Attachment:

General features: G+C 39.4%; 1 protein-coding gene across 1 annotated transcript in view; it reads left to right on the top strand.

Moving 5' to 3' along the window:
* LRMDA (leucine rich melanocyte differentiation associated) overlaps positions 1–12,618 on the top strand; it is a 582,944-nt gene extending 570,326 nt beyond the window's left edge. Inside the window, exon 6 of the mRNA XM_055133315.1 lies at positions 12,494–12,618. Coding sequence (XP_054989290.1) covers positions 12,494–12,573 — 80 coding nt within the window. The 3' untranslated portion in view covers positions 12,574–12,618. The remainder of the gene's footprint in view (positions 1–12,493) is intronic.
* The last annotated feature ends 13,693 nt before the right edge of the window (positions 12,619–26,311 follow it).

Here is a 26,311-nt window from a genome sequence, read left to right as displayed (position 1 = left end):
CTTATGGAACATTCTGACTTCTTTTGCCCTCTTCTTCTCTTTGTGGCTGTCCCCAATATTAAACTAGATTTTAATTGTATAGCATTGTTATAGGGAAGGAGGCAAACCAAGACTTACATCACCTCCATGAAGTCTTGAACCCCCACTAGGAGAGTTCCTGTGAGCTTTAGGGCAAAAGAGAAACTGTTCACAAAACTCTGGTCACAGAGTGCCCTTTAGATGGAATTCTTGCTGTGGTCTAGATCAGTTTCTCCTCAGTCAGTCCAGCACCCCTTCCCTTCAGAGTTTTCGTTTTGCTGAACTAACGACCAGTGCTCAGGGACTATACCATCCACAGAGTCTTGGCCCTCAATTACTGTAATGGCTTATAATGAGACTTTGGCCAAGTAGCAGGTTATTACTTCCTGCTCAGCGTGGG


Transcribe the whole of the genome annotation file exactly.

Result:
General features: G+C 39.4%; 1 protein-coding gene across 1 annotated transcript in view; it reads left to right on the top strand.

Moving 5' to 3' along the window:
* LRMDA (leucine rich melanocyte differentiation associated) overlaps positions 1–12,618 on the top strand; it is a 582,944-nt gene extending 570,326 nt beyond the window's left edge. Inside the window, exon 6 of the mRNA XM_055133315.1 lies at positions 12,494–12,618. Coding sequence (XP_054989290.1) covers positions 12,494–12,573 — 80 coding nt within the window. The 3' untranslated portion in view covers positions 12,574–12,618. The remainder of the gene's footprint in view (positions 1–12,493) is intronic.
* The last annotated feature ends 13,693 nt before the right edge of the window (positions 12,619–26,311 follow it).

Here is a 26,311-nt window from a genome sequence, read left to right as displayed (position 1 = left end):
CTTATGGAACATTCTGACTTCTTTTGCCCTCTTCTTCTCTTTGTGGCTGTCCCCAATATTAAACTAGATTTTAATTGTATAGCATTGTTATAGGGAAGGAGGCAAACCAAGACTTACATCACCTCCATGAAGTCTTGAACCCCCACTAGGAGAGTTCCTGTGAGCTTTAGGGCAAAAGAGAAACTGTTCACAAAACTCTGGTCACAGAGTGCCCTTTAGATGGAATTCTTGCTGTGGTCTAGATCAGTTTCTCCTCAGTCAGTCCAGCACCCCTTCCCTTCAGAGTTTTCGTTTTGCTGAACTAACGACCAGTGCTCAGGGACTATACCATCCACAGAGTCTTGGCCCTCAATTACTGTAATGGCTTATAATGAGACTTTGGCCAAGTAGCAGGTTATTACTTCCTGCTCAGCGTGGG